Children are Brave

A child’s lack of knowledge can equate to a lack of fear. Children will play with a bomb. They will give a flower to a monster that looks sad. They will run right up and yell at the villain for hurting their family and friends. Children will shelter a rabbit from a werewolf hunting it.

These situations not only provide complications for Mr. and Mrs. Protagonist, they can provide a perspective that everyone other character in the story misses. The child sees E.T. but the rest of us see a monster come to destroy us all. It takes a child to see that Godzilla is on our side, and maybe we shouldn’t shoot him.

Even better, children share their bravery. They will tell their teacher, “You can do it, you’re smart.” A child’s faith can drive a character paralyzed by fear into action. Children will believe in someone when others doubt. Children want you to be a hero because they know you are one. That’s all the power a hero needs.

Fool them twice, shame on you

Of course a kid can be tricked. But they can learn. And they do understand vengeance. There’s no stronger moment than a child turning on the villain, doing the one thing that can thwart him, when no one imagined they would.

They hate to be alone

Children are not manikins waiting around to be noticed. They aren’t guards waiting to give their one line before you barge past them. Children have no patience. They do not wait. If you have a child in your story, make them will cling to an adult for company. Give them a pet or a friend because if they are ignored, they will make up friends or befriend things that aren’t really friendly. “My friend likes to live in the walls. He only comes out when you’re not around. I left him a cookie in case he gets hungry.”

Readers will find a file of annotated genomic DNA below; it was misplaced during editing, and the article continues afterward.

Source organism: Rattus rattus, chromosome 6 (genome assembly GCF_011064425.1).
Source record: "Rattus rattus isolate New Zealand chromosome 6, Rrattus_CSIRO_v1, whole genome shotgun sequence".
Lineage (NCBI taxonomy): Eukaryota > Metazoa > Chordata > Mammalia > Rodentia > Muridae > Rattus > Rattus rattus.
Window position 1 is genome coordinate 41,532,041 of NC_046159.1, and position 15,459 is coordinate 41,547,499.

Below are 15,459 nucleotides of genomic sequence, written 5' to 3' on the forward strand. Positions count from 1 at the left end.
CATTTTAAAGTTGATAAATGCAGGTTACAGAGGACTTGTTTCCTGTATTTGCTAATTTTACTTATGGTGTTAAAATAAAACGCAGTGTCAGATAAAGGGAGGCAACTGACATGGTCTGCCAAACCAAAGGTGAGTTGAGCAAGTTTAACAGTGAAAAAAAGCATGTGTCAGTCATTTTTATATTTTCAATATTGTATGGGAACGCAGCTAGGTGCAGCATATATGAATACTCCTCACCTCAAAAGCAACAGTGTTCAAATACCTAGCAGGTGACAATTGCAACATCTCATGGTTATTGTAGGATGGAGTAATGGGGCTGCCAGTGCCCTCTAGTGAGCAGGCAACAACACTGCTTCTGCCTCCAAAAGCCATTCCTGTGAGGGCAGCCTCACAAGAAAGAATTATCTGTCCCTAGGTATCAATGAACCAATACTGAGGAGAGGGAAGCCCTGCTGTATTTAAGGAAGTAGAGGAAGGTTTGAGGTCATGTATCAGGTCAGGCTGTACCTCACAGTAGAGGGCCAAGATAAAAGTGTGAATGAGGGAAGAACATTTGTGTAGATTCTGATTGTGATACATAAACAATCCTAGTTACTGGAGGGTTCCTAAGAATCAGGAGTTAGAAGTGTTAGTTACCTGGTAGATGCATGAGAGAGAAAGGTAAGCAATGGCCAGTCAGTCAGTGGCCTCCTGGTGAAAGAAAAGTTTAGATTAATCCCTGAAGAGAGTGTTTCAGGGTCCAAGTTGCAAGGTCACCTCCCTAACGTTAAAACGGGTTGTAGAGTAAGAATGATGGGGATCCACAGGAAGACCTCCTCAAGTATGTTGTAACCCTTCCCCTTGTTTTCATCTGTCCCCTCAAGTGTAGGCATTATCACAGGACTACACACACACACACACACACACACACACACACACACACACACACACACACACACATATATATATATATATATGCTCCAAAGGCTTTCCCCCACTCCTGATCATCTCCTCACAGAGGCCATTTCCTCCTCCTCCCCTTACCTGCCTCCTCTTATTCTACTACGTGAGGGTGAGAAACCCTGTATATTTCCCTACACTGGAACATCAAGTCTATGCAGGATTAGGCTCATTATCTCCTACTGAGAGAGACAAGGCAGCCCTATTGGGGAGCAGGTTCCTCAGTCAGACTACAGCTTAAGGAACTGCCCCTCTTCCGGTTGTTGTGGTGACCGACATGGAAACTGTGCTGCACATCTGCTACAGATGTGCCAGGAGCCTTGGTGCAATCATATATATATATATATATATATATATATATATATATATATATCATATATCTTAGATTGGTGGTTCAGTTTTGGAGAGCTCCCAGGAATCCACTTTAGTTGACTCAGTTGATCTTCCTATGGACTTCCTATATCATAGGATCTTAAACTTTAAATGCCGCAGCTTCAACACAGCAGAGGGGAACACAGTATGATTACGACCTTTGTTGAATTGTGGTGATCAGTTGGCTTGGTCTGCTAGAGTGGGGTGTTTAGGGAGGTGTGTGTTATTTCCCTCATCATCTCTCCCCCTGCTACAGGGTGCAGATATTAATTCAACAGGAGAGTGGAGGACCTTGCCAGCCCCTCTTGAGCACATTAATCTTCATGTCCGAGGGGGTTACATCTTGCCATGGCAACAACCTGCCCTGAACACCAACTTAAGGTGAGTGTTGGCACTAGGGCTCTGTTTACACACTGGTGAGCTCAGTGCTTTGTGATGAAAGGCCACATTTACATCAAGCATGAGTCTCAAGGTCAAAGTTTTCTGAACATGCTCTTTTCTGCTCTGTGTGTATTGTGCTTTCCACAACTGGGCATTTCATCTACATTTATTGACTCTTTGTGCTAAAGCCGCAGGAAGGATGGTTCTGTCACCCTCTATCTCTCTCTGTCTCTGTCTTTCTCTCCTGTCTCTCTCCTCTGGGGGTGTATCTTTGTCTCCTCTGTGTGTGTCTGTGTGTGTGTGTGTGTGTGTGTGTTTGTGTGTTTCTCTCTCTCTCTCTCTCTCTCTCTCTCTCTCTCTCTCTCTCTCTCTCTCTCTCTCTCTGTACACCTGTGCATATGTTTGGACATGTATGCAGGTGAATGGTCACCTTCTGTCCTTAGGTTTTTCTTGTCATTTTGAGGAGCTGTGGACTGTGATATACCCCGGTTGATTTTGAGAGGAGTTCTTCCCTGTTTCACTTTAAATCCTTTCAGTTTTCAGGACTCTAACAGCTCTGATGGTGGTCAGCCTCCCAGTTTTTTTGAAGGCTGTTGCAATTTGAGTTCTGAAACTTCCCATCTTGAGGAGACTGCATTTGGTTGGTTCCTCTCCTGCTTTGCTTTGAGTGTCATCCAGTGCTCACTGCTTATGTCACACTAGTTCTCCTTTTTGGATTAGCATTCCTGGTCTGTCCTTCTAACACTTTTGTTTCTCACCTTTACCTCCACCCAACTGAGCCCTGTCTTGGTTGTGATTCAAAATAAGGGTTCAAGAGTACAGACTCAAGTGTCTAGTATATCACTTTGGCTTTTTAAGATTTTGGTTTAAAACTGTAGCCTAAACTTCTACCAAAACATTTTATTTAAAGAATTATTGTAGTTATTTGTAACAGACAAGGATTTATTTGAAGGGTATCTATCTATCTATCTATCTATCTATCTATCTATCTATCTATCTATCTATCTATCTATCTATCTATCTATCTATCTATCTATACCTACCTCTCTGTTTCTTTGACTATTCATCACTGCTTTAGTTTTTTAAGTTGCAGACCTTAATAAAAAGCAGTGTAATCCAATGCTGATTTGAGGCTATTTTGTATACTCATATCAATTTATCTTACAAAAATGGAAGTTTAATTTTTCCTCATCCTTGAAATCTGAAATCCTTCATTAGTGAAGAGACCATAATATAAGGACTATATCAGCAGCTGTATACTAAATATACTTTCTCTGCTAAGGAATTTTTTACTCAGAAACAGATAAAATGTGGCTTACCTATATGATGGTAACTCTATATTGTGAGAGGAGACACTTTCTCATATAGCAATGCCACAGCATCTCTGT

And most importantly, kids play.

No matter how dystopian your world, kids will be kicking a ball or a skull around in some form of game. Kids will not put away their dolls and hide when the disfigured bounty hunter rides into town. If you want it dark, have their mothers yank them away from their hopscotch when the desperado draws his gun at high noon. That’s more compelling then a ghost town with eyes peering through the blinds.

His Name Was Max

The final use of children is that of legacy, of seeing the future. The feral child in The Road Warrior can grow up to be the next Max. John O’Connor can lead our future to franchise victory. Children are our future. So go out and write about them.

By | 2015-12-23T08:41:38+00:00 September 22nd, 2015|On Writing, Scott Bachmann, Writing Tips|1 Comment

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One Comment

  1. Dave L September 23, 2015 at 9:11 pm

    Samuel Becket: The guy from Quantum Leap